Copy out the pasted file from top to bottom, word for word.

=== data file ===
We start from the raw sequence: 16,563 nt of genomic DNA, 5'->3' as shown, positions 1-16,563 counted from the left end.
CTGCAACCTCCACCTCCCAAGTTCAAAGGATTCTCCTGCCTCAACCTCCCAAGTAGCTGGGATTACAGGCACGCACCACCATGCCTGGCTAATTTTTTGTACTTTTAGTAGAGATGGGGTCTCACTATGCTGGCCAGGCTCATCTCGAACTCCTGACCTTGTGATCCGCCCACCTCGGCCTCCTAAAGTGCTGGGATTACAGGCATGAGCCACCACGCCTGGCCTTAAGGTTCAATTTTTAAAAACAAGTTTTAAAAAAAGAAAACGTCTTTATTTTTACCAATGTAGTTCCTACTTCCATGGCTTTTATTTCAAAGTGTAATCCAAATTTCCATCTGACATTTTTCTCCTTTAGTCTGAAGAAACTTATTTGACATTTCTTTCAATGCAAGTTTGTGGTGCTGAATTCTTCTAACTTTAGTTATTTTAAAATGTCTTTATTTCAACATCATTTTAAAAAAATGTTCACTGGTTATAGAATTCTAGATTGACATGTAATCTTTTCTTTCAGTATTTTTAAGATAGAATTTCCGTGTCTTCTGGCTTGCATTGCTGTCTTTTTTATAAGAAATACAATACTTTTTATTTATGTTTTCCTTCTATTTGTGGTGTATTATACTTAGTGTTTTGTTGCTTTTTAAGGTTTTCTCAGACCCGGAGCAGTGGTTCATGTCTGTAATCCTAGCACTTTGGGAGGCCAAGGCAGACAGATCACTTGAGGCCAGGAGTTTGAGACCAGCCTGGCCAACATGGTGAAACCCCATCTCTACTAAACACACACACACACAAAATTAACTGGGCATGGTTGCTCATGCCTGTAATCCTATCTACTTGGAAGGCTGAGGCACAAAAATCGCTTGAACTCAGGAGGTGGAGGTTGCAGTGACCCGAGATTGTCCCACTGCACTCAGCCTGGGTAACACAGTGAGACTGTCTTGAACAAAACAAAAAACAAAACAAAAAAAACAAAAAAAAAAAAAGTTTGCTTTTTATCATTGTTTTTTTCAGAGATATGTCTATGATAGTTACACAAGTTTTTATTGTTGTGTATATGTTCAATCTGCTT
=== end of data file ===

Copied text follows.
We start from the raw sequence: 16,563 nt of genomic DNA, 5'->3' as shown, positions 1-16,563 counted from the left end.
CTGCAACCTCCACCTCCCAAGTTCAAAGGATTCTCCTGCCTCAACCTCCCAAGTAGCTGGGATTACAGGCACGCACCACCATGCCTGGCTAATTTTTTGTACTTTTAGTAGAGATGGGGTCTCACTATGCTGGCCAGGCTCATCTCGAACTCCTGACCTTGTGATCCGCCCACCTCGGCCTCCTAAAGTGCTGGGATTACAGGCATGAGCCACCACGCCTGGCCTTAAGGTTCAATTTTTAAAAACAAGTTTTAAAAAAAGAAAACGTCTTTATTTTTACCAATGTAGTTCCTACTTCCATGGCTTTTATTTCAAAGTGTAATCCAAATTTCCATCTGACATTTTTCTCCTTTAGTCTGAAGAAACTTATTTGACATTTCTTTCAATGCAAGTTTGTGGTGCTGAATTCTTCTAACTTTAGTTATTTTAAAATGTCTTTATTTCAACATCATTTTAAAAAAATGTTCACTGGTTATAGAATTCTAGATTGACATGTAATCTTTTCTTTCAGTATTTTTAAGATAGAATTTCCGTGTCTTCTGGCTTGCATTGCTGTCTTTTTTATAAGAAATACAATACTTTTTATTTATGTTTTCCTTCTATTTGTGGTGTATTATACTTAGTGTTTTGTTGCTTTTTAAGGTTTTCTCAGACCCGGAGCAGTGGTTCATGTCTGTAATCCTAGCACTTTGGGAGGCCAAGGCAGACAGATCACTTGAGGCCAGGAGTTTGAGACCAGCCTGGCCAACATGGTGAAACCCCATCTCTACTAAACACACACACACACAAAATTAACTGGGCATGGTTGCTCATGCCTGTAATCCTATCTACTTGGAAGGCTGAGGCACAAAAATCGCTTGAACTCAGGAGGTGGAGGTTGCAGTGACCCGAGATTGTCCCACTGCACTCAGCCTGGGTAACACAGTGAGACTGTCTTGAACAAAACAAAAAACAAAACAAAAAAAACAAAAAAAAAAAAAGTTTGCTTTTTATCATTGTTTTTTTCAGAGATATGTCTATGATAGTTACACAAGTTTTTATTGTTGTGTATATGTTCAATCTGCTT